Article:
In parts of Europe and Scotland, some people believe if a strange black dog follows you home, it’s good luck for you. But if a dog follows you on a rainy day, or crosses your path, it’s bad luck. It’s also thought among some that if a black dog appears in your car, an accident is portended (if a strange black dog appeared in your car, wouldn’t you wonder how it got there?) Heaven forbid that a running dog cross between a dating couple. They’ll have a quarrel! Evidently, black dogs are good for friendships, however, because having one appear at your front door means you will meet with an old friend, and if the dog comes inside, an old friend is coming to your house. In India, it’s thought that if you have a black pet dog, it’ll protect you and your family from bad souls. Because the Indian death god vehicle itself is driven by black dogs, they have certain “superpowers,” a belief that’s actually held in many cultures, including Native Americans. Black dogs have a supernatural instinct that’s greater than any other color of the dog, and this allows them to see evil spirits, detect an evil soul, and sense upcoming death and disasters.
Black dogs have been commonly associated with depression, grief, loss, loneliness, and death. However, just like in the tarot, drawing the death card doesn’t mean physical death – just what death represents, which is change. Dreaming of a black dog is a sign that you are going through a deep transformation, and are ready to face the darker sides of yourself so that you can keep growing. This might mean having uncomfortable conversations with people, leaving unhealthy relationships, quitting a job, or taking responsibility for your own energetic health.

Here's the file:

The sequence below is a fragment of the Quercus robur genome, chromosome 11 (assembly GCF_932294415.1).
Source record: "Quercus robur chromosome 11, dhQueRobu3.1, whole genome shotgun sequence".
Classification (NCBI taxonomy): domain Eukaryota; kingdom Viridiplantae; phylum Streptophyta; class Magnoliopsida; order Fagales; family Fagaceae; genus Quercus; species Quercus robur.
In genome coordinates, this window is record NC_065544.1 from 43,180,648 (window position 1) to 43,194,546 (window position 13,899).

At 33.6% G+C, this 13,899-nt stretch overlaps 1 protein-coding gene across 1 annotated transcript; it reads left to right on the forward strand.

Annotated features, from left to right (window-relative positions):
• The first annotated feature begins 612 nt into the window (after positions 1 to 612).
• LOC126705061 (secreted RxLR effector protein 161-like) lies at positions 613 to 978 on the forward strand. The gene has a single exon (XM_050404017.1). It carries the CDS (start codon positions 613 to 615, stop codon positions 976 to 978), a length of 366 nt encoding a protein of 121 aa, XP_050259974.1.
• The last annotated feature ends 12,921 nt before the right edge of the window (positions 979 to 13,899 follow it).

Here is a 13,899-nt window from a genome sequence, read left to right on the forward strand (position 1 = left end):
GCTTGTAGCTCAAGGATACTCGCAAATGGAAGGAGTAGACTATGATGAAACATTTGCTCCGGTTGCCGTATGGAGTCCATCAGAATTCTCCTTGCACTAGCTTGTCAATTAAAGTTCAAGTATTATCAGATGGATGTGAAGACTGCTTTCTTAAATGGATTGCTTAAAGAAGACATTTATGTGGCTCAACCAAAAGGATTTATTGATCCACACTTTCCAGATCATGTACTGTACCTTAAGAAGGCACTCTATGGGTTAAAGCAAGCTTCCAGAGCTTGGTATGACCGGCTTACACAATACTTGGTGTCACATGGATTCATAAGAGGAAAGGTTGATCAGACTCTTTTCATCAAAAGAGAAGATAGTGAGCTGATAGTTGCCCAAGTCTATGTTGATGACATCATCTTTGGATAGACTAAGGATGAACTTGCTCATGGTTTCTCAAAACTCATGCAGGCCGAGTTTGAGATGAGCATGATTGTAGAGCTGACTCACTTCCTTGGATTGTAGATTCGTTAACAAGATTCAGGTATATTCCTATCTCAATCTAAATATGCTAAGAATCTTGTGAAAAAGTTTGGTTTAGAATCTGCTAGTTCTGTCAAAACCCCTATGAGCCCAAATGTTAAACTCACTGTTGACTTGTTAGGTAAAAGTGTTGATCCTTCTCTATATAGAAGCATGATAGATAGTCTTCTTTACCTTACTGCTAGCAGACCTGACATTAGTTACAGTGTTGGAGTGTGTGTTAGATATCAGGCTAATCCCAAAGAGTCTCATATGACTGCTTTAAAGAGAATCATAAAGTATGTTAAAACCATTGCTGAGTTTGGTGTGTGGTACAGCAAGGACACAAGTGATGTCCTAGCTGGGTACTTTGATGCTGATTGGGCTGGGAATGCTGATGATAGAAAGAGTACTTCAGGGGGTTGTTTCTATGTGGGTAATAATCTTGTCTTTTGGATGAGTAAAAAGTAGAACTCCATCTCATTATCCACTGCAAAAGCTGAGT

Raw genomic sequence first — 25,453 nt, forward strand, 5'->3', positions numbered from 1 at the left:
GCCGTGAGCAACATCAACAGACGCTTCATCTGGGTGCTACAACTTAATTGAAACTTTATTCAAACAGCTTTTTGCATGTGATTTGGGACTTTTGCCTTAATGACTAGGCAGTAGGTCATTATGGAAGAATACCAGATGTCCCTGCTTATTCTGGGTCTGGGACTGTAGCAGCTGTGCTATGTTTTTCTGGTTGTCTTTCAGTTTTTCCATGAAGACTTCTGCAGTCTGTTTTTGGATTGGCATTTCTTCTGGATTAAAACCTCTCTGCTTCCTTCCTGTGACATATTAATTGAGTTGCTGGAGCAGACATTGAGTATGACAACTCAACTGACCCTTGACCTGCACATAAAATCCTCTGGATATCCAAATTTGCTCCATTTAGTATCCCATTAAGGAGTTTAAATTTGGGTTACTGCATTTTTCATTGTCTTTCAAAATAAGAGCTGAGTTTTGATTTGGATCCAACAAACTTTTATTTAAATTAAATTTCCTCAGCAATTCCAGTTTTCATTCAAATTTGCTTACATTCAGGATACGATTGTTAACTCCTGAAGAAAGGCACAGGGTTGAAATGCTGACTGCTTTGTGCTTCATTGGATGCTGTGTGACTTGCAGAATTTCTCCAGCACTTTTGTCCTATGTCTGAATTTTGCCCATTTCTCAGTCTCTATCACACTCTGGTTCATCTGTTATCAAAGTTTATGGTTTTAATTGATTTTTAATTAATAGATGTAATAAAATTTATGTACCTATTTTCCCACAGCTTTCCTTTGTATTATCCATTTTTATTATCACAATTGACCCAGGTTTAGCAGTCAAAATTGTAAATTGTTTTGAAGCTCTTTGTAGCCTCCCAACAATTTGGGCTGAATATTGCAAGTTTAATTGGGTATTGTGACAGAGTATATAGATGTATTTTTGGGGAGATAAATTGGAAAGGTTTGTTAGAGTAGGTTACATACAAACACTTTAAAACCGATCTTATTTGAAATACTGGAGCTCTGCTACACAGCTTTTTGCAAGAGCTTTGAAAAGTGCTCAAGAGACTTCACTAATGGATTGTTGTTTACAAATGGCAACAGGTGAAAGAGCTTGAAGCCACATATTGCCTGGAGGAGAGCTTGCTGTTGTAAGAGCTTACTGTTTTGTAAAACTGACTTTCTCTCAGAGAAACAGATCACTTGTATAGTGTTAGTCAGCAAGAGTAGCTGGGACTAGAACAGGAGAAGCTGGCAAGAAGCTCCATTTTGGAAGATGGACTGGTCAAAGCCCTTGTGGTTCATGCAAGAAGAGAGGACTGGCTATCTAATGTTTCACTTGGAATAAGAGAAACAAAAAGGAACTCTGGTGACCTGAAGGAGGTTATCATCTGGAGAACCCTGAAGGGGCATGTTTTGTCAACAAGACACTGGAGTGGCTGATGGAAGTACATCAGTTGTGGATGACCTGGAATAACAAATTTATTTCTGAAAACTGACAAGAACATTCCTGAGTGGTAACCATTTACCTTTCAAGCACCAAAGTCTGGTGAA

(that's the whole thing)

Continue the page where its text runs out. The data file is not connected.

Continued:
There is little in the way of what to do if one sees a black dog, as generally nothing really can be done. By the time you’ve seen one, it’s supposedly already too late. Ways of warding off Black Dogs are also vague and nondescript. In Christian countries, simply wearing a cross or the picture of a saint is enough to keep the dog at bay. Other superstitions include carrying a coffin nail, sprinkling fresh water on the ground behind you as you walk, or having a pair of scissors (preferably iron) on your person. Also, avoid crossroads, moving bodies of water (like rivers and streams), and stay away from woods or long stretches of field.
Hellhounds and Helpful Ghost Dogs: Conflicting Perceptions of “Man’s Best Friend” Encoded in Supernatural Narrative by Kiersten Carr, Utah State University